Mare and I luxuriate in lounge chairs on the Solarium deck of the Alaska Ferry, Columbia, for the next 3 days. People pitch tents with duct tape on the cement deck in front of us. Jack is captive inside the truck cab down below on the noisy car deck. He has not gone to the bathroom during this 38- hour stretch of water. Most big dogs are in the same boat so to speak, and do not go to the bathroom during short walks on the crowded car deck. They think they’re in a house and refuse to dirty the rug. Finally… first stop on land is in Ketchikan and all is well for an hour-long walk and fifteen-minute dog pee. 

Hard to believe that only one week ago we hosted two book-signing parties. My novel, Broken Collar caught a publisher and is now available at:; or The story is about a priest’s return to his hometown steel mill village and the working class world of sinners and saints, fueling turmoil to his longing for both the heavens and the heart. Purchase a few copies, please, so that we can continue to travel the world…, okay, no more plugging.

Photo by Marilynn Windust

Our minds begin to slow down. The ferry glides through the Inside Passage with pleasant stops in Wrangell, Petersburg and Juneau. Ferrying into Haines we see the snow-capped peaks of “Little Switzerland” and it feels like we’re coming home. We cannot get into the camp host cabin on account of snow, so Ranger Preston puts us up at 19-mile cabin in the Eagle Preserve. Each November, 4,000 eagles converge here for the final salmon run on this continent. We may try and stay up here until then…

Finally, we get into our cabin at Chilkat State Park where once again moose and glaciers and spouting Orcas welcome us. We look forward to living without running water and electricity now that we are wiser from our experience last summer…we shall see.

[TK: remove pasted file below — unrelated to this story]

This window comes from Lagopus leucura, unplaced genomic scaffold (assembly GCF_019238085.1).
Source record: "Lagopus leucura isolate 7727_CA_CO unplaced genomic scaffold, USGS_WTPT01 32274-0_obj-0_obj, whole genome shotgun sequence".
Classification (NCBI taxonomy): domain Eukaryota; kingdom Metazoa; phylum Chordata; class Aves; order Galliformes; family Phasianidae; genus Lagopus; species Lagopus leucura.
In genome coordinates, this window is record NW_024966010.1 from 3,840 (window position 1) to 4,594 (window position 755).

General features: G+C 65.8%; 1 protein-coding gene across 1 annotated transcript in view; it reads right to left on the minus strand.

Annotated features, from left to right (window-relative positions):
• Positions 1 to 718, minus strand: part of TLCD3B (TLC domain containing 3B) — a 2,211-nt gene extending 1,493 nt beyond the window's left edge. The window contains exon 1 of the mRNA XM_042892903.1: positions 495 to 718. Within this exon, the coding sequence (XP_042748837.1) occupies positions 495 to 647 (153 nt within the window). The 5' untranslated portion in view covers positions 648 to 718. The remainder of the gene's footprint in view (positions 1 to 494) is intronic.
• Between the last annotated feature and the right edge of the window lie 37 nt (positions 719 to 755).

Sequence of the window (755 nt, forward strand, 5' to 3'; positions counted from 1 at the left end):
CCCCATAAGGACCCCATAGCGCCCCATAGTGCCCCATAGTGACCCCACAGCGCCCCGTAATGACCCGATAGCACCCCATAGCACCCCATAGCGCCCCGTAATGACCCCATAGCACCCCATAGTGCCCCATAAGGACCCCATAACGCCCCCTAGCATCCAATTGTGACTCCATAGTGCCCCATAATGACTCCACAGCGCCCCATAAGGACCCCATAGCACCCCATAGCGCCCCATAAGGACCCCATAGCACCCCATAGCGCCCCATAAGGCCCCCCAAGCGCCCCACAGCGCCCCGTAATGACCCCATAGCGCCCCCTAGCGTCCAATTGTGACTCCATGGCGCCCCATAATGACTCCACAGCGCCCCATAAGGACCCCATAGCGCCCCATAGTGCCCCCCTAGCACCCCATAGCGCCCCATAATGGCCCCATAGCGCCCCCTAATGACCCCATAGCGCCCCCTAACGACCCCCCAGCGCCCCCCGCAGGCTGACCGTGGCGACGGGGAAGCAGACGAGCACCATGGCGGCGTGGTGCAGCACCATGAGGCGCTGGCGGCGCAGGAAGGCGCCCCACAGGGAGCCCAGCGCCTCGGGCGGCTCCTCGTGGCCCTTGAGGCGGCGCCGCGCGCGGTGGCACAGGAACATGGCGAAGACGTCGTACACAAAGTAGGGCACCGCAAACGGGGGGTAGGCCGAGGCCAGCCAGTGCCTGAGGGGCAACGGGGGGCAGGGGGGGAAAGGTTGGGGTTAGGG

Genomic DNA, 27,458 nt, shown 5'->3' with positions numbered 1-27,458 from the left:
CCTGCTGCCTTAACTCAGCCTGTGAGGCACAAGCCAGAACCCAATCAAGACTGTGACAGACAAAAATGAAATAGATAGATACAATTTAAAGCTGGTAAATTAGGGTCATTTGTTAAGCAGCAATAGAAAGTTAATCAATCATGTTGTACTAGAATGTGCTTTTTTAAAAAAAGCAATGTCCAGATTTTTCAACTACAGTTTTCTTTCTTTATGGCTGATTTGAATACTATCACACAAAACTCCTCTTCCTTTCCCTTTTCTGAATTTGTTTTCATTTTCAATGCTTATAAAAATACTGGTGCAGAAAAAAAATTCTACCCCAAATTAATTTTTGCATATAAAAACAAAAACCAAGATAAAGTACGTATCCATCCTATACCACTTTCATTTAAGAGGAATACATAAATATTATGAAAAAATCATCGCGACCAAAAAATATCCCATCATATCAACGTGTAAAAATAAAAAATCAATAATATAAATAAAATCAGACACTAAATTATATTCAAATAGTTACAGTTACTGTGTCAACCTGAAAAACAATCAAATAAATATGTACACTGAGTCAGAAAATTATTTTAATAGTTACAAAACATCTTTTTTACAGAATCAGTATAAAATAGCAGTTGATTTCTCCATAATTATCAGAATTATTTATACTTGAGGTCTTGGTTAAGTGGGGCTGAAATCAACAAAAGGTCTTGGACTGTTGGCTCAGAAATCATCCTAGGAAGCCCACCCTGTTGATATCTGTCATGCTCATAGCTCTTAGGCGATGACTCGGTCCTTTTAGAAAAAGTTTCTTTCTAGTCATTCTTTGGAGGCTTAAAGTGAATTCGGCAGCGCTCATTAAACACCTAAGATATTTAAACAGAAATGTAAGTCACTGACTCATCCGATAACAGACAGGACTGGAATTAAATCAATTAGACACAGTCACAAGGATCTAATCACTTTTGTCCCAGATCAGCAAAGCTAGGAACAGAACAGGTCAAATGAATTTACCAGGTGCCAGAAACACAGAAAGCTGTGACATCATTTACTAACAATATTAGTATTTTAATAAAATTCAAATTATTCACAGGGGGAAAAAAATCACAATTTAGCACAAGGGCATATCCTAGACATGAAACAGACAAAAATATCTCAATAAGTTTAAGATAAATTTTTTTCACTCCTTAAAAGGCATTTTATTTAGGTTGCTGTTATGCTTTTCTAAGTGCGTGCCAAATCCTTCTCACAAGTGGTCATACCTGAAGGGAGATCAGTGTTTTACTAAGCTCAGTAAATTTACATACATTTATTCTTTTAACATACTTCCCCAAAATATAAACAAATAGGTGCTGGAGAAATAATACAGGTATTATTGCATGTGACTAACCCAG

At the watering hole, (literally) a man tells me that this past winter in Alaska set record-breaking snow levels and also set new records for relationships breaking-up. Two months of no direct sunlight and being socked-in gave couples one of the toughest tests in years. One woman told us that she and her boyfriend made it through winter, but the heavy rains this spring are bringing them to the brink.

Let’s go fish for Sockeye. After three full days of casting from the shoreline, I get out there at 4:00AM (been daylight since 2:30AM) and hook our first Sockeye salmon of the year…drag him onto shore and pounce on him. The fish flops all over and I end up holding him down with one knee and sort of a headlock. I knock him out with a rock, and am gassed, out of breath and glad that nobody was there to see me look like such a fool, but we will eat fresh fish for dinner, then with eggs in the morning, then in salad at night and then with eggs again the morning…yeah, baby we’re all back home. Just ask 10- year old Alaska Jack who is diving for rocks in the Chilkat Inlet like a puppy. 

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